Inland Empire & the Desert

Reviews by Roger Grody

Other locales: Los Angeles & Environs | The Valleys | Central Coast | Orange County | San Diego

The State in Rancho Cucamonga | Photo by Rob Andrew

The State in Rancho Cucamonga | Photo by Rob Andrew

The State

Locations in Rancho Cucamonga and Redlands.

Both locations of The State offer innovative take-out and delivery services that are the next best things to being there. The gastropub’s signature burgers—consider one that layers tempura-battered shallots with aged cheddar, applewood-smoked bacon, and barbecue sauce—are among a full menu of upscale comfort foods. Other standouts include a spicy fried chicken sandwich, poutine (here, the fries are topped with braised short rib, cheese curds, and gravy), and mac-and-cheese. A kids’ menu is offered, as well as attractive beverage propositions for grown-ups, including bottles of wine with prices comparable to what glasses sometimes cost elsewhere. Additionally, cocktails are packaged in secure mason jars, accompanied by the appropriate garnishes for home service. For dessert, mascarpone-stuffed doughnut bites await dine-in customers.

Cara Mia

7945 Vineyard Avenue, Rancho Cucamonga; 909-360-1498.

The coronavirus pandemic temporarily shuttered Cara Mia’s dining room just weeks after its grand opening, but the take-out and delivery options that kept the business alive are still available. Sartaj Singh, a veteran restaurateur born in India and classically trained in Italy, brings a sophisticated quality to many dishes, with Gorgonzola cream elevating a simple crab cake and a splash of brandy contributing to a luxurious lobster bisque. Slightly sweet butternut squash ravioli are bathed in a Pernod-infused pink sauce, and, while homey lasagna is offered, chicken Cara Mia with mushrooms in velvety truffle-infused Gorgonzola sauce—these same ingredients top one of the restaurant’s pizzas—feels more special. For a finale, take home a refreshing panna cotta or an elegant crème brûlée.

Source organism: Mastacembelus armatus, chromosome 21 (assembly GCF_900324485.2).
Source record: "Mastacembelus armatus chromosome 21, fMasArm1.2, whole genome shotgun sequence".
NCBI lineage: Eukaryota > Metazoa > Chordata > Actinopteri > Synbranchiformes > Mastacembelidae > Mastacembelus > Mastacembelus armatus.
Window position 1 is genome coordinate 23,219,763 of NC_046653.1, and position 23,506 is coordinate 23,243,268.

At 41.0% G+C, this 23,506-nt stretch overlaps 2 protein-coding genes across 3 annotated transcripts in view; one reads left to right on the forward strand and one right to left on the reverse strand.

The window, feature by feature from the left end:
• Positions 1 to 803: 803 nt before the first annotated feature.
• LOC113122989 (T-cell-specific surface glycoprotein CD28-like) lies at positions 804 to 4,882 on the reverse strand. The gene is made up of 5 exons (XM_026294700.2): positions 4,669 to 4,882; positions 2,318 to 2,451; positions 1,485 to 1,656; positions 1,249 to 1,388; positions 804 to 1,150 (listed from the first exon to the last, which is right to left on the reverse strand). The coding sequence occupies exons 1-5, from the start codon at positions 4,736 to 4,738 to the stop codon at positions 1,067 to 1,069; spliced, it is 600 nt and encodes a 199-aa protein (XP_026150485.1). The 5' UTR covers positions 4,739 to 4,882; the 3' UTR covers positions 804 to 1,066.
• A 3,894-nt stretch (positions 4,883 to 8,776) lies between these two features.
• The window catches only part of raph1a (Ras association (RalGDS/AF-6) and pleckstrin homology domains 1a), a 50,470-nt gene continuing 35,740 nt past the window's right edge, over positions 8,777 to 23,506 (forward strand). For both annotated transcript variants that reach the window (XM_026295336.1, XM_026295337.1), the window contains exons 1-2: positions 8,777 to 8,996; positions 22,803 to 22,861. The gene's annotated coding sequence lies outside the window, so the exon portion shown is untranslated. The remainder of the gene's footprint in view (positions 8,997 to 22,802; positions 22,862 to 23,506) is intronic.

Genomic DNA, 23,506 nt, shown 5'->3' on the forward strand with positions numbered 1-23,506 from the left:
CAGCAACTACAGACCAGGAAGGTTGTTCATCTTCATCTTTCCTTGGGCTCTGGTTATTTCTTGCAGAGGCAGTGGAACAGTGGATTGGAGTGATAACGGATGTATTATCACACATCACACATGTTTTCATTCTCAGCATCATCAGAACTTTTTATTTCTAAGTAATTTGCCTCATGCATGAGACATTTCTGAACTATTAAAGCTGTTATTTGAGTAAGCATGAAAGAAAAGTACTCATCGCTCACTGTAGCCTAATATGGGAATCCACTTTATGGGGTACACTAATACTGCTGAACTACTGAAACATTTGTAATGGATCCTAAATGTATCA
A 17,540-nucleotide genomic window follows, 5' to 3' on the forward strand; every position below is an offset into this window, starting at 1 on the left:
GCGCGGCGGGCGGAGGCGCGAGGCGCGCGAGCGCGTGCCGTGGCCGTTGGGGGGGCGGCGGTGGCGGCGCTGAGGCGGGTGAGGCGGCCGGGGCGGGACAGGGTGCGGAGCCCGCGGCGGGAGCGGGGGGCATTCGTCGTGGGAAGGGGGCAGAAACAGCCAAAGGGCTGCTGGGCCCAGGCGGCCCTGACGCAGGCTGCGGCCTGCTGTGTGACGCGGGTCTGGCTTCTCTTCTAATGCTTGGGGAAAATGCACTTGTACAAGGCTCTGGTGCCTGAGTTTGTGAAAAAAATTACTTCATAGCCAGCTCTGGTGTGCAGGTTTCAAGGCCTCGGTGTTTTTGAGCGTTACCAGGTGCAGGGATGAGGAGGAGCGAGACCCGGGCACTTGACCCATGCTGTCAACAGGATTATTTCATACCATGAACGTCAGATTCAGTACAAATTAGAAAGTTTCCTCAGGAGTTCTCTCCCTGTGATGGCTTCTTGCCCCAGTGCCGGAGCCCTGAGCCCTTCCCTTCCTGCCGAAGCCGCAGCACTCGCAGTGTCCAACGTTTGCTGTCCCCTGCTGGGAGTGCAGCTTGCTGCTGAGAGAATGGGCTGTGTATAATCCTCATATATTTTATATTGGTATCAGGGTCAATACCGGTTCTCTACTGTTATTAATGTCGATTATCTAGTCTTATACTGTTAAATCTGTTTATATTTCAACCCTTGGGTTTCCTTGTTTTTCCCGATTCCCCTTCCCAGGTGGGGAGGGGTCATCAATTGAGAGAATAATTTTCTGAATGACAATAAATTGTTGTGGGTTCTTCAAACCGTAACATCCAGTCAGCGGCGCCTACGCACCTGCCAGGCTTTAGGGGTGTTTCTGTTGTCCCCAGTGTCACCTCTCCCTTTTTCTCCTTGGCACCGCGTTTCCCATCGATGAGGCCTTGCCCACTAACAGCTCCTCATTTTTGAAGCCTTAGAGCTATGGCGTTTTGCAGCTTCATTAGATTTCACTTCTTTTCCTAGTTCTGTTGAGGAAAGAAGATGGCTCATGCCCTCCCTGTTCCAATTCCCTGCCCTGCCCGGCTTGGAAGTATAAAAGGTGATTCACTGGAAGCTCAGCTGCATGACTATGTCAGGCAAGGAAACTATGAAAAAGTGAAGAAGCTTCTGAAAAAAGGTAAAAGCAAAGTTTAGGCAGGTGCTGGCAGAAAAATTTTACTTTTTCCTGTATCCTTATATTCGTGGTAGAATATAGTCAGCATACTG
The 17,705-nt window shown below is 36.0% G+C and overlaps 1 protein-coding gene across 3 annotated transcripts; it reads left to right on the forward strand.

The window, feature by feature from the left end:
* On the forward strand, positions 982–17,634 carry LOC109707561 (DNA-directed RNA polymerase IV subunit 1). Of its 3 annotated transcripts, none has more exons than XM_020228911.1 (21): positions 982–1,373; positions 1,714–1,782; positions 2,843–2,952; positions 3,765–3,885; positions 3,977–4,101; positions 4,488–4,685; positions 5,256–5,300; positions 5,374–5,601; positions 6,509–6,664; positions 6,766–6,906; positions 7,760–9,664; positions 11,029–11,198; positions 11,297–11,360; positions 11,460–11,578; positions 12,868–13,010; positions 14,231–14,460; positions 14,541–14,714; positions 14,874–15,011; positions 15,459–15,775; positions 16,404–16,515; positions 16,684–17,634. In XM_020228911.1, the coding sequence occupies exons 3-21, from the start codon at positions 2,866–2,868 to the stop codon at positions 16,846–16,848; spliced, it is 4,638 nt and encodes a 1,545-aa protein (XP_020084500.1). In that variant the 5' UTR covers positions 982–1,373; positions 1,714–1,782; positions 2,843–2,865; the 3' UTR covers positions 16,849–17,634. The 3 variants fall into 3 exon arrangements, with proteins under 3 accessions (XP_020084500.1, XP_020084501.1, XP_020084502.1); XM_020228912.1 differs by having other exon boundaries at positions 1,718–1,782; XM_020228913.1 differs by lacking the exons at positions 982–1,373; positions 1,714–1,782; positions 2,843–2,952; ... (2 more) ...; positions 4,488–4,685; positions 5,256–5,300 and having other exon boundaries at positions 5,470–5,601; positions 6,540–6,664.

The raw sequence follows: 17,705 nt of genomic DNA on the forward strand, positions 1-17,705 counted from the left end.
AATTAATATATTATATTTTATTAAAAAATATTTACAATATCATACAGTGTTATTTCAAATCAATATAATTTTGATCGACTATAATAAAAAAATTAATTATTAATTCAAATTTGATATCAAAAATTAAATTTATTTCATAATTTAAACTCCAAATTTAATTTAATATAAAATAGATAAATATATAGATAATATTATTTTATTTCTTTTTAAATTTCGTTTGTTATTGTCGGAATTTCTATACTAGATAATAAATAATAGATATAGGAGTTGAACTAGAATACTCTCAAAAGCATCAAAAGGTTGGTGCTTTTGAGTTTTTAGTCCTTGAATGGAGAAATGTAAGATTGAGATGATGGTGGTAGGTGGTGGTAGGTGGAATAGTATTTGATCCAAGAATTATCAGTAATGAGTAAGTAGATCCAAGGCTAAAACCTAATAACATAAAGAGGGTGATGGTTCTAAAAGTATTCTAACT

Rooster and the Pig

356 S. Indian Canyon Drive, Palm Springs; 760-832-6691.

Palm Springs’ Rooster and the Pig reminds us of Vietnamese cuisine’s healthful qualities, intriguing French influences, and, when owner Tai Spendley deviates from tradition, its creative potential. Customers pull up to the curb for dishes like fried calamari with Sriracha-spiked aioli or pork belly fried rice with sweet Chinese sausage. A panko-crusted, chicken-stuffed rice ball in silky yellow curry sauce can be followed by inventive Vietnamese iced coffee panna cotta.

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Orange County

Reviews by Miles Clements

Other locales: Los Angeles & Environs | The Valleys | Central Coast | Inland Empire & the Desert | San Diego

Gus's World Famous Fried Chicken in Santa Ana | Photo by Julee Ho

Gus's World Famous Fried Chicken in Santa Ana | Photo by Julee Ho

Gus’s World Famous Fried Chicken